Grosbois, France – As one of the top harness racing drivers in all of Europe, Bjorn Goop knows his horses and he says that his horse in Sunday’s 900,000€ Grand Prix d’Amerique, Face Time Bourbon, is in prime shape. The horse heads into the Prix d'Amerique on a five-race winning streak. “The horse is good,” Goop stated. “I think it is I that will need to have a little luck.” Goop was referring to and explaining that the Prix d’Amerique is so different from any other horse race because it is done from a standing start. There is no starting gate used for this world class field of horses. “It is not easy to be ready in a standing start,” Goop explained. “You have to stay in your general area and keep on moving, waiting for the word to start. You need to time it just right and yet you need some luck too. “You do not want to be last at the start,” Goop added, “And you do not want to be in the middle of the pack on the rail and then you are trapped for the race and cannot get out.” There are 18 horses going in the Prix d’Amerique, 18 older trotters, most of whom earned their way into the race by winning other Groupe races. More than half the field have each won over 1 million euros with Bold Eagle leading way. The two-time Prix d’Amerique winner has career earnings of 4,956,617€. A win, second or third place finish will put Bold Eagle over the 5-million-euro mark. Face Time Bourbon is a five-year-old stallion by Ready Cash, the same sire as Bold Eagle, who also won the Prix d’Amerique twice. The 2019 race season was superb for Face Time Bourbon as he started just 11 times with 9 wins and two second place finishes. Every one of his starts was in a Groupe I, II or III races. Face Time Bourbon is trained by Sebastien Giuarato, who has three starters in the Prix d’Amerique, Face Time Bourbon, Valko Jenilat and the mare, Billie de Montfort. Face Time Bourbon is owned by Scuderia Bivans SRL, who also has Vivid Wise AS in the Prix d’Amerique. Bjorn Goop has his choice of whom to drive in the Prix d’Amerique and he choose Face Time Bourbon. “He is such a great horse,” Goop said. “He can race well from behind or can go on the front. I think for this race maybe we sit in the middle and see what happens. He is coming into this race in very good shape.” Goop is no stranger to the Prix d’Amerique. He won the race in 2018 with Readly Express and then raced back with him again in 2019 and was third. This past year Goop scored his 7,000th career win and has over 2,000 wins as a trainer. Track Notes: Of the 18 starters in the Prix d’Amerique, 8 are mares. All 18 horses will be not be wearing shoes in the race, which is not uncommon in European trotting. It was also reported that the Pari Mutuel Urbain (PMU) have posted a better-than-forecast set of provisional results for 2019, with turnover of €9.56 billion and an operating profit returned to fund racing and trotting of €760 million. That is €13 million ahead of budget and will be welcome news to both the Trotters and Thoroughbreds, both of whom have been forced to tighten their belts in terms of running costs in recent years. Saturday’s race card at Vincennes will feature the Groupe II Prix de Luxembourg with a purse of 100,000€. Thursday first day of the Arqana-Trot Prix d’Amerique Sale saw 152 lots presented with 95 sold (62.5%) for gross proceeds of 1,263,000€. Stallion shares and broodmares highlighted the offering, many of the mares being in foal. Charmeause Mayjc (8f Prince Gede) led the sale at 120,000€ to AM Bloodstock. She was bred to Love You in 2019 and is barren, but her Ganymede first dam Teza Josselyn has produced the million euro plus winner Uza Josselyn that starts in Sunday’s Prix d’Amerique. By Steve Wolf, for Harnesslink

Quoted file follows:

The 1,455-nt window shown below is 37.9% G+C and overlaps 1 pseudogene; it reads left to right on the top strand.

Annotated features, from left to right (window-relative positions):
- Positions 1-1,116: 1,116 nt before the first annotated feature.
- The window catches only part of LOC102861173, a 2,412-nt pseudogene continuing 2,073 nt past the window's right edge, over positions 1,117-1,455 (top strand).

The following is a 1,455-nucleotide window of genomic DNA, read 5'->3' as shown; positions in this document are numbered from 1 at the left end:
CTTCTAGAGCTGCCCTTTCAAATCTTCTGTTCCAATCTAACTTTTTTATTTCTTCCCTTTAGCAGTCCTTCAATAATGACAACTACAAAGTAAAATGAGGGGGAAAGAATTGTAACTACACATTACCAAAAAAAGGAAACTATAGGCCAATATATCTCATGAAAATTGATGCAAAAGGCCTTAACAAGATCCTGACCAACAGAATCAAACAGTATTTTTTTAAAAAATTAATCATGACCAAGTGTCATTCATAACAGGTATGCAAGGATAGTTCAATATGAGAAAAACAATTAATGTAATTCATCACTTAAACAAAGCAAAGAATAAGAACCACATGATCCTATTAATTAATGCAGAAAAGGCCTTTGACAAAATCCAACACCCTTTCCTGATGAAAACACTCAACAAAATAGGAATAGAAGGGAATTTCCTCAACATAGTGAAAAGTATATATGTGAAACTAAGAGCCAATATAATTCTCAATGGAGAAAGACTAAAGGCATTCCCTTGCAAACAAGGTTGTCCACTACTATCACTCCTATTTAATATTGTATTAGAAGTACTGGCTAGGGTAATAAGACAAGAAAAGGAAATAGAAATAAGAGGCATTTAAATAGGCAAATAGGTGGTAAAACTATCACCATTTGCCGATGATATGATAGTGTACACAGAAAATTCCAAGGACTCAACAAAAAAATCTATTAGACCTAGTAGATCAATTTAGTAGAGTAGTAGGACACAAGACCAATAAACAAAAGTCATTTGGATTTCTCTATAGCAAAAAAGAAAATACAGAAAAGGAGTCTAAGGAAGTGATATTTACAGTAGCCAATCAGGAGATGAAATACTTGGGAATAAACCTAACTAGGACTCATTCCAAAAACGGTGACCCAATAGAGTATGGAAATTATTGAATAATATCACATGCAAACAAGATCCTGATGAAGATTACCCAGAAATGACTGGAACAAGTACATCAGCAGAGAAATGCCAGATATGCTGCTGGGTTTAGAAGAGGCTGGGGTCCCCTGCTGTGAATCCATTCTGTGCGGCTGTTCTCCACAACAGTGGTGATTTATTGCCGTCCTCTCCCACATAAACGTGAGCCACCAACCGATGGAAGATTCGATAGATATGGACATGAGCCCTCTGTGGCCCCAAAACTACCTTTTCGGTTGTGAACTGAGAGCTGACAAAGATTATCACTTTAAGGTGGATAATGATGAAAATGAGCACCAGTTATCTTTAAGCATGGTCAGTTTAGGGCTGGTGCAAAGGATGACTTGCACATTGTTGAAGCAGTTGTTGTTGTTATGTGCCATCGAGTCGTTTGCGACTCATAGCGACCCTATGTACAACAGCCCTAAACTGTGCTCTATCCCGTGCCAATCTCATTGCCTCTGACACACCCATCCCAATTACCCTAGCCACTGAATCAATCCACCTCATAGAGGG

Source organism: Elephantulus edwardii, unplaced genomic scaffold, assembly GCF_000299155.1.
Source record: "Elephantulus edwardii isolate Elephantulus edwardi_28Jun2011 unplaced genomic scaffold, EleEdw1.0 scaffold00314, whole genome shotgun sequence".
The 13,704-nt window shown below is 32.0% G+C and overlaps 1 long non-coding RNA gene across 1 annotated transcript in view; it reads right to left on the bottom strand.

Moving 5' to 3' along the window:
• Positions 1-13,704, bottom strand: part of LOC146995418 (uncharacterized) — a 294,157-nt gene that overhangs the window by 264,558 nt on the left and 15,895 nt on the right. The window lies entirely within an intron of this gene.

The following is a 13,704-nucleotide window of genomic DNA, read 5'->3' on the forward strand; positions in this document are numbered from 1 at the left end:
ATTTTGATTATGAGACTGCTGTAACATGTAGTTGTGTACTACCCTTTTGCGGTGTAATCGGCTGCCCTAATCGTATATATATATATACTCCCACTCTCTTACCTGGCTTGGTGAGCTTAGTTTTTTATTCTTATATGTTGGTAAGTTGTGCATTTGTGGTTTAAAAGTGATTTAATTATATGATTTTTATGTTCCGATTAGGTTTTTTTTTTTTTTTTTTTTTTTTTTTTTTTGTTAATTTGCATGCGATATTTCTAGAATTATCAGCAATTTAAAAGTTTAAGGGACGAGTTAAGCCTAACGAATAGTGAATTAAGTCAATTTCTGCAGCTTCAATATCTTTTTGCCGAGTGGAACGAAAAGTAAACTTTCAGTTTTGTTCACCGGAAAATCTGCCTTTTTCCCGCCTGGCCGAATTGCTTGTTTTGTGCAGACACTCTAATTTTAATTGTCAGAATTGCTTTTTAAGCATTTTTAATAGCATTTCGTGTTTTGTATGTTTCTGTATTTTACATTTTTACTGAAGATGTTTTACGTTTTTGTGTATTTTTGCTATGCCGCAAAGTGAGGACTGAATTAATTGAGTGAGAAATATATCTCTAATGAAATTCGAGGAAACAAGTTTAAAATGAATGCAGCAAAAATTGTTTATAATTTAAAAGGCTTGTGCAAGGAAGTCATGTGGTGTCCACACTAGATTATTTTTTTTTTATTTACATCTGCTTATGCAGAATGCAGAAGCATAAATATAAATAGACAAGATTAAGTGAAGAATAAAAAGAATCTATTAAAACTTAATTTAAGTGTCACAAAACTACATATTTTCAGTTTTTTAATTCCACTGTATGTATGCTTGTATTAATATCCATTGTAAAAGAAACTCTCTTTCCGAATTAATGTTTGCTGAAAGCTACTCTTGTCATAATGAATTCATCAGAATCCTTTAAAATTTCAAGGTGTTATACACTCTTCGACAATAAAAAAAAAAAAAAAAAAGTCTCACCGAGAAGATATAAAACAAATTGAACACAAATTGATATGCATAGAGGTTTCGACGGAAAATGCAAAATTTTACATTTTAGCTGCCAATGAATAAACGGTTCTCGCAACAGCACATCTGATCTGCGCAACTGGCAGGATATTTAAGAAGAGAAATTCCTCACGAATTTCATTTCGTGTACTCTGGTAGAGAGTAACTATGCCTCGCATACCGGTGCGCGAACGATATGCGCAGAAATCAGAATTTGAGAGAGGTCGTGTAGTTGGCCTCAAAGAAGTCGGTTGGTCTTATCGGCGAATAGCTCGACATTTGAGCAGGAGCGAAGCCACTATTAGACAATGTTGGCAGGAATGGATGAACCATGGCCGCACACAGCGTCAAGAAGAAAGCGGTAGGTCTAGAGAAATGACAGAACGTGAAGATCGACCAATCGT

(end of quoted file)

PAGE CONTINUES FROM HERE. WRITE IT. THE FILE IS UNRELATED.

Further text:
Vincennes, France – The maiden visit to the Hippodrome Paris-Vincennes was an amazing experience to this first-time visiting American. And I never saw a horse on the track. There was no live racing today because the entire grandstand area was jammed packed with exhibits for the Prix d’Amerique Horse Expo plus outside was the annual ARQANA Trot horse sale. Just about anything you could imagine for your horse was there and so were the people, hundreds of people, visiting the booths, socializing with friends and business acquaintances, making deals for stallion breeding’s. They had just about everything that you could want for your horse and then some. And there was champagne, not just bottles, cases and more. Of the 100 or so exhibits I think 70% of them offered perspective business associates’ champagne. And we all drank some. Well, more than just some. I also saw tons of empty bottles stacked or being tossed out. “When you are in France, you drink champagne,” said Filip Van Hauwermeiren, a top breeder and trainer from Belgium who owns Star Breeding. “It is actually less expensive than bottled water or coke.” Hauwermeiren was promoting his stud farm where he not only has local stallions, but can provide breeders with frozen semen from world champion stallions Father Patrick, Trixton, Southwind Frank, Propulsion and Paster Stephen. There were plenty of stud farms there, along with a huge display from Finn Tack of all the equipment you can imagine from harnesses to jogging and race sulkies. There were horse shoes, feed, track surface materials, even a small backhoe just perfect for the smaller farms. Out of the racetrack, on the apron area you could check out the latest horse vans and trailers. There was even a big display of newest Hippocenter that sells swimming treadmills and water therapy units for horses. They even had the newest portable washing machine called My Groom that is able to clean all horse equipment. Not just a winter blanket that a horse has been rolling in the mud with. But you can even throw in the harness and bridle with the bit and this machine will clean it right up and in many cases all you need is the cleaning soap and a little water. It was just amazing. And, for those of you that are hungry, and we all need some food after drinking all that champagne, then just stop by one of the many concession stands that sold hamburgers and fries or perhaps a two pound lobster, some colossal shrimp, oysters and clams for $100 per person. They had it all there.   Check out the photos as they can tell the story of what this major Expo was all about. By Steve Wolf, for Harnesslink